How to Provided information from the manufacturer on the performance of pumps in the How to Provided information from the manufacturer on the performance of pumps in the form of curves. Information may include: discharge on the x-axis head on the left y-axis pump power input on the right y-axis pump efficiency as a percentage speed of the pump (rpm) NPSH of the pump

Pump Curves Operating Point Pump A cannot meet the needs of the system at Pump Curves Operating Point Pump A cannot meet the needs of the system at any flow rate Pump B supplies enough head over part of the system curve The shaded area is the area where the pump supplies excess head

Multiple Pumps Series and parallel combinations can be used to adjust “pump curves” to Multiple Pumps Series and parallel combinations can be used to adjust “pump curves” to fit system requirements. Parallel pumps add flow for given head Series pumps add head for given flow

H 3 H 1 2 H 1 H 1 Three pumps in series Two H 3 H 1 2 H 1 H 1 Three pumps in series Two pumps in series Single pump H 1 Q Q 1

Lift Stations! Lift Stations!

Lift Stations Lift wastewater/stormwater to higher elevations when: discharge of local collection system lies Lift Stations Lift wastewater/stormwater to higher elevations when: discharge of local collection system lies below regional conveyance terrain or man-made obstacles do not permit gravity flow to discharge point.

Pond and Pump Station Pond and Pump Station

Types of Lift Stations Submersible Lower initial cost Lower capacity Smaller footprint Wet-well / Types of Lift Stations Submersible Lower initial cost Lower capacity Smaller footprint Wet-well / dry-well Higher initial cost Easier inspection/ maintenance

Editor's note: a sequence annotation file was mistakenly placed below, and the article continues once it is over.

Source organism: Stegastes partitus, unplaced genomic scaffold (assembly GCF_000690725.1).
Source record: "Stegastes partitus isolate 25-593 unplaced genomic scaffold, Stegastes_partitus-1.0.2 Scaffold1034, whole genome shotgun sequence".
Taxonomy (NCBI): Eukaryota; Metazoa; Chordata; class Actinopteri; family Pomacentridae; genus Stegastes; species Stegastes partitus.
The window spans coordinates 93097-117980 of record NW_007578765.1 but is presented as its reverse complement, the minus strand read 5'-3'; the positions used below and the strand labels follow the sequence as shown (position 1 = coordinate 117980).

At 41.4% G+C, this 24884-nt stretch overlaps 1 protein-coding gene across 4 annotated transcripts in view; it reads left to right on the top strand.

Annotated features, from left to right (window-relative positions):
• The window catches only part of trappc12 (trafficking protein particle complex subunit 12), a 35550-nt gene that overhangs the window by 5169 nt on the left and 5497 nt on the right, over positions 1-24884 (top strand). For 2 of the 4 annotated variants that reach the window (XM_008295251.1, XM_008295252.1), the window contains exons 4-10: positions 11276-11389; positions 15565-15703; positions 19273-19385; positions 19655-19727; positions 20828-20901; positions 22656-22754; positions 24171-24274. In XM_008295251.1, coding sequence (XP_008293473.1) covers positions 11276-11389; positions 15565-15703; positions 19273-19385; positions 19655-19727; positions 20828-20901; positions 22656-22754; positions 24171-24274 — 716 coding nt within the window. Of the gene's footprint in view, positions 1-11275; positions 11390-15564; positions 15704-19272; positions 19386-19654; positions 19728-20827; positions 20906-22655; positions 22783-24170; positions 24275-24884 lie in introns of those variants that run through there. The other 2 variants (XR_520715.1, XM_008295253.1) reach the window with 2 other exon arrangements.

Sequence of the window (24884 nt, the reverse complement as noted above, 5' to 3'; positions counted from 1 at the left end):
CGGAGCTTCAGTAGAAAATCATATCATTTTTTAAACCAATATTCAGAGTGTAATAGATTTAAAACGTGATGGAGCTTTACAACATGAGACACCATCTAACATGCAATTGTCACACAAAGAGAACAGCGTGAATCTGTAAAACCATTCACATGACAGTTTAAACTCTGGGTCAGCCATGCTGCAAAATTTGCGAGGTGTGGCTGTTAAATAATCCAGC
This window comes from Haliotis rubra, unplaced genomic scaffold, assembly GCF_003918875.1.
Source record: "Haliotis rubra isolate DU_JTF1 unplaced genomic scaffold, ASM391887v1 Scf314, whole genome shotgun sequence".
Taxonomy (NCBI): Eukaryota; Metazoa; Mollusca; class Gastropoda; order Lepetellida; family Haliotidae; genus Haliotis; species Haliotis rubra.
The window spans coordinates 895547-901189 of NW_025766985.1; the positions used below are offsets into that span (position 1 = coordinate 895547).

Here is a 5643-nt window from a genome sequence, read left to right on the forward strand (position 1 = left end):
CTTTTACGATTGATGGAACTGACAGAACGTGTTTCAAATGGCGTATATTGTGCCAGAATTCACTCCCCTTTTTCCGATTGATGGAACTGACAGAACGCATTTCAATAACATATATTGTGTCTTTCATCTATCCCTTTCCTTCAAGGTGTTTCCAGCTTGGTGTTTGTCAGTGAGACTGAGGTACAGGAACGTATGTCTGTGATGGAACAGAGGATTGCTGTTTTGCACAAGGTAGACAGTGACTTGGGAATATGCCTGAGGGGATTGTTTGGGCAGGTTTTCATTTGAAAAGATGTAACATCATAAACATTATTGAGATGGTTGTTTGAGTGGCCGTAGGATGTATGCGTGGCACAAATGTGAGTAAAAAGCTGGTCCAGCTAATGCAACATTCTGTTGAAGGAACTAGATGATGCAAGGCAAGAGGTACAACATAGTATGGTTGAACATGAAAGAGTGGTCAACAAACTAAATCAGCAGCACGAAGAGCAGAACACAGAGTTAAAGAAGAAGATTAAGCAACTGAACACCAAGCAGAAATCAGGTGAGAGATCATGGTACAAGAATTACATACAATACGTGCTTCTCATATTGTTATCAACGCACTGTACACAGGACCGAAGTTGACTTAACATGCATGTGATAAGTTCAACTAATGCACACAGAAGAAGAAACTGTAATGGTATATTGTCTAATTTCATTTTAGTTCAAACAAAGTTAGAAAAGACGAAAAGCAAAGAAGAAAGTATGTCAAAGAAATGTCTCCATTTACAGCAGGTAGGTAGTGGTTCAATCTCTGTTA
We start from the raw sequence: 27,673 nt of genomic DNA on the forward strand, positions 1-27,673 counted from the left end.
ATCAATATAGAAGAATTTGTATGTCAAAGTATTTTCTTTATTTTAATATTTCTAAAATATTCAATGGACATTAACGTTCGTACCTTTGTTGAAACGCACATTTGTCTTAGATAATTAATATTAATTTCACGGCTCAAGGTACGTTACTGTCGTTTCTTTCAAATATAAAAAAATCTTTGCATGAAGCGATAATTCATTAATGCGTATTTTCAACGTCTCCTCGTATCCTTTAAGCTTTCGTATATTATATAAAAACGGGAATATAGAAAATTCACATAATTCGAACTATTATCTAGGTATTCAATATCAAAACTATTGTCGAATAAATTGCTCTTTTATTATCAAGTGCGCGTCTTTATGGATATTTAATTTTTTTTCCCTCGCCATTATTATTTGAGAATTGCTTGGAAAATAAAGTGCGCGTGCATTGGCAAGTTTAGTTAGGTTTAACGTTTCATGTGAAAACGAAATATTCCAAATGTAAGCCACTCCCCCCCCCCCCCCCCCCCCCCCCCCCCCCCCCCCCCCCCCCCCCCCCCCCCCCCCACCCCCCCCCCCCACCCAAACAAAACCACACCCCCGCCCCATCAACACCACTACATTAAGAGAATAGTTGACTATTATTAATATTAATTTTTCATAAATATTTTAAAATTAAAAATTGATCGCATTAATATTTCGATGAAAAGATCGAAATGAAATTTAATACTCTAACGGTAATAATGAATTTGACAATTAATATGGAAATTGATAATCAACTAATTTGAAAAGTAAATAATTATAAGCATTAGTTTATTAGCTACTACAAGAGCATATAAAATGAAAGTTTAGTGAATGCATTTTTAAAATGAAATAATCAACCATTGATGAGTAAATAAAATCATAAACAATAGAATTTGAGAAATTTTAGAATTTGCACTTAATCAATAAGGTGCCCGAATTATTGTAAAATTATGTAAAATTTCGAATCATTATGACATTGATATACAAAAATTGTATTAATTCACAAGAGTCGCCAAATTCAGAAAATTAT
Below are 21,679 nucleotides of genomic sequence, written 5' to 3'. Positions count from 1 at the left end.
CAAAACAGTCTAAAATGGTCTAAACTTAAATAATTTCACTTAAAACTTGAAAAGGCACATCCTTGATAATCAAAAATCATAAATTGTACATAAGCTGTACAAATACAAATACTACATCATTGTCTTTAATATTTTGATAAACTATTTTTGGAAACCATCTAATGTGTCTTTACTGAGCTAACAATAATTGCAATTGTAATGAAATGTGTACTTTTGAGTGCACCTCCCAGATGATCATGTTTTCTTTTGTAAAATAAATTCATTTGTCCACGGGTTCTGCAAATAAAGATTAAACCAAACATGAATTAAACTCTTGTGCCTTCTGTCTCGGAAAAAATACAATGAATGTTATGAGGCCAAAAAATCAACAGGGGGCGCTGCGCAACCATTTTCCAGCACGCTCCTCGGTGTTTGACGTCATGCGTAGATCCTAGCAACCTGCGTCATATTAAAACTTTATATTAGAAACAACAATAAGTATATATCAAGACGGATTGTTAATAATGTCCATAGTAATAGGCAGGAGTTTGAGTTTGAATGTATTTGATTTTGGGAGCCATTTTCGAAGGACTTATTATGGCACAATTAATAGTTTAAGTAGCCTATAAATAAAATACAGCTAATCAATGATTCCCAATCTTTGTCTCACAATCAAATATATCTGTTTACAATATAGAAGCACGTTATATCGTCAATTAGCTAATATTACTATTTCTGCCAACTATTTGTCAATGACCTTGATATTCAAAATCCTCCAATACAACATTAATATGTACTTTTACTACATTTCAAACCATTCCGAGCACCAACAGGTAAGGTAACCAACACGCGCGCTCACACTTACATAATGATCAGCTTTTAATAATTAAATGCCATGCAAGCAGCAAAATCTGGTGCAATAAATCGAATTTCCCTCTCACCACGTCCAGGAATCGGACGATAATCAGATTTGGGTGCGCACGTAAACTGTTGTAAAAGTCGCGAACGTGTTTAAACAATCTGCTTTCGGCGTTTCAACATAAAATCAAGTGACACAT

Submersible lift station Submersible lift station

Wet-well / dry-well lift station Wet-well / dry-well lift station

Design criteria Size the pumps and the wet-well (sump) storage capacity to accommodate inflow Design criteria Size the pumps and the wet-well (sump) storage capacity to accommodate inflow variability and detention time limits. Match the pumps to the flow and head requirements. Provide ‘near-absolute’ reliability Automated controls Redundant systems Alarms Regularly scheduled, preventive maintenance Assess and mitigate environmental factors Flood risk, noise pollution, visibility

Site plan and facilities Protected and accessible during a major flood Redundant power supplies Site plan and facilities Protected and accessible during a major flood Redundant power supplies Intruder-resistant with controlled access

Readings (on server) Readings (on server)